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30 DigiCULT
`Facets constitute the major subdivisions of the
AAT hierarchical structure. A facet contains a homo-
geneous class of concepts, the members of which
share characteristics that distinguish them from mem-
bers of other classes. For example, the term mar-
ble refers to a substance used in the creation of art
and architecture, and it is found as a preferred term
(descriptor) in the Materials facet. The term Impres-
sionist denotes a visually distinctive style of art, and
it is listed as a preferred term in the Styles and Peri-
ods facet.
Homogeneous groupings of terminology, or hierar-
chies, are arranged within the seven facets of the AAT.
A broader term provides an immediate class or genus
to a concept, and serves to clarify its meaning. The
narrower term is always a type of, kind of, example
of, or manifestation of its broader context. For exam-
ple, orthographic drawings is the broader context for
plans (drawings) because all plans are orthographic.'
Thus facets (almost always) constitute mutually
exclusive groupings of concepts. Single concepts from
different facets are combined together when index-
ing an object or forming a query. It is a much sim-
pler and more logical organisation than attempting
to form one single hierarchy that encompasses all the
different possible combinations of objects and mate-
rials and agents. Faceted thesauri or classification sys-
tems include the AAT, BLISS
10
and MeSH, and
faceted approaches are being increasingly employed
in Web design.
11
Faceted browsing interfaces to Web databases have
become popular recently. For example, the Flamen-
co system
12
dynamically generates previews of que-
ry results as the user browses different facets. This is
an elegant browsing implementation. However, in
some networked situations, there may be a separa-
tion between terminology services and collection
level services, and query preview may be impracti-
cal where several databases might be involved. In such
circumstances, faceted approaches to searching may
be helpful and this was one of the main aims of the
FACET project.
T
HE
FACET
PROJECT
F
ACET (Faceted Access to Cultural hEritage
Terminology) is a recently completed research
project,
13
funded by the UK Engineering and Phys-
ical Sciences Research Council (EPSRC), which
investigated the potential of the thesaurus in retriev-
al. The project was carried out in collaboration with
the J. Paul Getty Trust, who provided the AAT the
primary thesaurus used in the project, and the UK
National Museum of Science and Industry (NMSI).
An extract of the NMSI Collections Database acted
as a testbed for the project. CHIN (Canadian Herit-
age Information Network) and mda (Museum Doc-
umentation Association) acted as advisors to the
project.
FACET builds on work that started in 1991 when
the University of Glamorgan was commissioned to
develop a hypermedia museum exhibit on local his-
tory from the photographic archives of the Pon-
typridd Historical and Cultural Centre. This inspired
an earlier research project to investigate a query-
based approach to navigation and retrieval, rather
than relying on a priori fixed links. Access routes were
time, space and, as subject index, the Social History
and Industrial Classification.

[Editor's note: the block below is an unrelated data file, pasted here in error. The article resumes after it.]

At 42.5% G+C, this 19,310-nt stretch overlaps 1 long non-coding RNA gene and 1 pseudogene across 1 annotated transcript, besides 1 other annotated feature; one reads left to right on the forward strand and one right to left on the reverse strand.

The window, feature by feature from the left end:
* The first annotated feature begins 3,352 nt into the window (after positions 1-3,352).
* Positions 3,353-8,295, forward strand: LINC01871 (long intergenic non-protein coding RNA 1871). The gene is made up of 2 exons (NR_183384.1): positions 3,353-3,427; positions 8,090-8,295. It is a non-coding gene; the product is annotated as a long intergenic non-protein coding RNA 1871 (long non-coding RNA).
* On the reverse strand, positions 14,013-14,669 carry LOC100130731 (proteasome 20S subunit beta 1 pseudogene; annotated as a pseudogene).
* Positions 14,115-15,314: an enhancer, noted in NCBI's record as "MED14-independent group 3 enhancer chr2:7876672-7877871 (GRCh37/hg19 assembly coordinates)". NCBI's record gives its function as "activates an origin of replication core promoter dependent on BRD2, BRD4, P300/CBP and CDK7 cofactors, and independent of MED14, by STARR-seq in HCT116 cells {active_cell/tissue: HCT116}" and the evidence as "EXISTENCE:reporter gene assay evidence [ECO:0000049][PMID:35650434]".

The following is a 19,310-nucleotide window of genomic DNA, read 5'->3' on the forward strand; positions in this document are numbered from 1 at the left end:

14
Our aim in FACET was to make use of facet
structure in retrieval. The interface allows users to
select terms from appropriate facets and combine
them in a query. It is possible to conduct highly spe-
cific searches by combining concepts from different
facets. This has the potential for very precise results
if an item in the collection is indexed by these same
terms.
However, in many cases it is unlikely that exactly
the same combination of terms will have been used
in indexing. Perhaps a term has been omitted or the
searcher may have chosen a more specific concept
than the indexer thought appropriate. Alternatively,
there may not be any exactly matching objects in the
collection, although there might be similar objects
potentially of interest.
Toni Petersen, then Director of the Getty Art
and Architecture Thesaurus Project, outlined key
unsolved issues for system designers seeking to take
advantage of the AAT in retrieval (in a discussion of
the National Art Library database at the Victoria and
Albert Museum, London), which was inspirational for
some of our key research aims:
15
`The major problem lies in developing a system
whereby individual parts of subject headings contain-
ing multiple AAT terms are broken apart, individu-
ally exploded hierarchically, and then reintegrated to
answer a query with relevance.'
Our solution involved a technique known as
semantic expansion, whereby search terms are sup-
plemented by additional terms representing similar
concepts, based on their relative positions and rela-
tionships within the thesaurus structure. For exam-
ple, a searcher interested in items made of ebony may
also be interested in items made of a specific type
10
Bliss Classification
Association: Bibliographic
Classification (BC2 or
Bliss), http://www.sid.cam.
ac.uk/bca/bchist.htm
11
Rosenfeld, R. and
Morville, P. 2002:
Information Architecture
for the World Wide Web
(2nd ed.). O'Reilly.
12
Flamenco Search
Interface Project, http://
bailando.sims.berkeley.
edu/flamenco.html
13
FACET project,
http://www.comp.glam.
ac.uk/~FACET/
14
Tudhope, D.:
Geographical Access to
Museum Hypermedia
Exhibits, mda Information,
Vol 2, No 3, http://www.
mda.org.uk/info23t.
htm#Hypermedia
15
Petersen, T. 1994: The
National Art Library and
the AAT. Art and Architecture
Thesaurus Bulletin, 22, 6-8.